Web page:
A FIT OF RHYME AGAINST RHYME
by: Ben Jonson (1572-1637)
- HYME, the
rack of finest wits,
- That expresseth but with fits
- True conceit;
- Spoiling senses of their treasure,
- Cozening judgment with a measure,
- But false weight;
- Wresting words from their true calling,
- Propping verse, for fear of falling
- To the ground;
- Jointing syllabes, drowning letters,
- Fast'ning vowels, as with fetters
- They were bound!
- Soon as lazy thou wert known,
- All good poetry hence was flown,
- And are banished.
- For a thousand years together,
- All Parnassus' green did wither,
- And wit vanished.
- Pegasus did fly away;
- At the wells no Muse did stay,
- But bewailed.
- So to see the fountain dry,
- And Apollo's music die,
- All light failed.
- Starveling rhymes did fill the stage;
- Not a poet in an age,
- Worth crowning;
- Not a work deserving bays,
- Nor a line deserving praise,
- Pallas frowning.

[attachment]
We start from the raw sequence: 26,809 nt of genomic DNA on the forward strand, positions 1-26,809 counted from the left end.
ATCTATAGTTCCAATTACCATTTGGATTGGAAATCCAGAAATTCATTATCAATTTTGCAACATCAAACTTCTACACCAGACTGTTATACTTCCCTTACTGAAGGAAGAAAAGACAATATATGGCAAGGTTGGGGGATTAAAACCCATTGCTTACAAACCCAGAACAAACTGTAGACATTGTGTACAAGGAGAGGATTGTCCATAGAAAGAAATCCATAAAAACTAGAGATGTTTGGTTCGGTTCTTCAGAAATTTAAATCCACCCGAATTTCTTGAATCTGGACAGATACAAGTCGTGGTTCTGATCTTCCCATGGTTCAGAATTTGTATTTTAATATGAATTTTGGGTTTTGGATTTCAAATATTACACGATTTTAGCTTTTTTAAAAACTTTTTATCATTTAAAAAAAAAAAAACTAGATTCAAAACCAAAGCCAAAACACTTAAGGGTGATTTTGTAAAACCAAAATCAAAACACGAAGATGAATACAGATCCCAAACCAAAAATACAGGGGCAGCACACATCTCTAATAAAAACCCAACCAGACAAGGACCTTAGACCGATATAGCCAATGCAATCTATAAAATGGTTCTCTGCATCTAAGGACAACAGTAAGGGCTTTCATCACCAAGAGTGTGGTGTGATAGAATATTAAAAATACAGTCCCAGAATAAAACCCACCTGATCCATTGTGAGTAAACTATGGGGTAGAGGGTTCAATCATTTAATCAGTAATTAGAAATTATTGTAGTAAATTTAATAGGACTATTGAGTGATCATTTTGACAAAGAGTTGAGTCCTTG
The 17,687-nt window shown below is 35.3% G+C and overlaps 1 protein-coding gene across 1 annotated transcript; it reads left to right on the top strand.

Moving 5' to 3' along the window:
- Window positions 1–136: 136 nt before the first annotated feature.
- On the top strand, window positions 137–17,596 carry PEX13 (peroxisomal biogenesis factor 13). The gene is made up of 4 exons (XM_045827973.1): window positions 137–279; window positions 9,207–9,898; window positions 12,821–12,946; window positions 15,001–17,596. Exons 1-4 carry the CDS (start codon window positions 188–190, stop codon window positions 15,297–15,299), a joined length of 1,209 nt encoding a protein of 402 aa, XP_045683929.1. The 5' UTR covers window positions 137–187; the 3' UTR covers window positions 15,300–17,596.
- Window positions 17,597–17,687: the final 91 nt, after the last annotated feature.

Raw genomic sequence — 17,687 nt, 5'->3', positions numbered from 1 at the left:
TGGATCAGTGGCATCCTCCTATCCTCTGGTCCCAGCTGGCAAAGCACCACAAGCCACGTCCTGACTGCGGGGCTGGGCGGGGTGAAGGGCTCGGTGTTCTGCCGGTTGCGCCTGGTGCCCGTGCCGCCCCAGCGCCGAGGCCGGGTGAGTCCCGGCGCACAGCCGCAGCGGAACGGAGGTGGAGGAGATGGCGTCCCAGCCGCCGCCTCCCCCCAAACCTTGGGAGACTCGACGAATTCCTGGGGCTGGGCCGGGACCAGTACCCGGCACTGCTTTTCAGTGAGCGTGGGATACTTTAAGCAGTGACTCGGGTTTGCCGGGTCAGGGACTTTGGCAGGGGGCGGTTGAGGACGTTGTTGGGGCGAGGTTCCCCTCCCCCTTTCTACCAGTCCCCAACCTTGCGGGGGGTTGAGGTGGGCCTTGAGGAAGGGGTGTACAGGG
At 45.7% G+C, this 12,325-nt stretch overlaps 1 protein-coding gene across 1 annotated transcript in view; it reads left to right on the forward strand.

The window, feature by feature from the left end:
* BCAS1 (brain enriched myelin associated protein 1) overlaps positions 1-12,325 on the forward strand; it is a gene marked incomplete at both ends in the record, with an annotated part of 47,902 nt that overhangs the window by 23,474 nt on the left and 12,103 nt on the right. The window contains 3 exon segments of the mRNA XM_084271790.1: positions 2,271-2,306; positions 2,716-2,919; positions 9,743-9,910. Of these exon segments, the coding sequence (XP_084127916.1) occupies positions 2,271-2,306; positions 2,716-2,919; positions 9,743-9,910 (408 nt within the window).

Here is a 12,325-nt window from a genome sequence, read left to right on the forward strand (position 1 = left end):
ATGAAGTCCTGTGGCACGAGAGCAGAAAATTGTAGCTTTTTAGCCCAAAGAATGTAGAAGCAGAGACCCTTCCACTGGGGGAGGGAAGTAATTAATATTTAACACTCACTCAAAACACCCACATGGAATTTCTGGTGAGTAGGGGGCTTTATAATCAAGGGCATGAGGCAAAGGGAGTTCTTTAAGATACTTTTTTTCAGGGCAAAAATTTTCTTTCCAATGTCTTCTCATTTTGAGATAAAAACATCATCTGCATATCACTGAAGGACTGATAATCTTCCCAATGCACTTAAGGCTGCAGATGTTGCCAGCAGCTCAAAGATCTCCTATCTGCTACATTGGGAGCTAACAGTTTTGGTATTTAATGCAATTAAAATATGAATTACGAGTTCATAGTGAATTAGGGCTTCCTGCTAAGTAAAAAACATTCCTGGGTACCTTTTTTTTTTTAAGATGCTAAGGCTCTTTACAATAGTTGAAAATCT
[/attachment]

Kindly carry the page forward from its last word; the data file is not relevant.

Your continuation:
- Greek was free from rhyme's infection,
- Happy Greek, by this protection,
- Was not spoiled.
- Whilst the Latin, queen of tongues,
- Is not yet free from rhyme's wrongs,
- But rests foiled.
- Scarce the hill again doth flourish,
- Scarce the world a wit doth nourish,
- To restore
- Phoebus to his crown again,
- And the Muses to their brain,
- As before.
- Vulgar languages, that want
- Words and sweetness, and be scant
- Of true measure,
- Tyrant rhyme hath so abusèd,
- That they long since have refusèd
- Other caesure.
- He that first invented thee,
- May his joints tormented be,
- Cramped forever;
- Still may syllabes jar with time,
- Still may reason war with rhyme,
- Resting never.
- May his sense, when it would meet
- The cold tumour in his feet,
- Grow unsounder;
- And his title be long fool,
- That in rearing such a school
- Was the founder.
POEMS BY BEN JONSON
"A Fit of Rhyme Against Rhyme"
is reprinted from Underwoods (1640).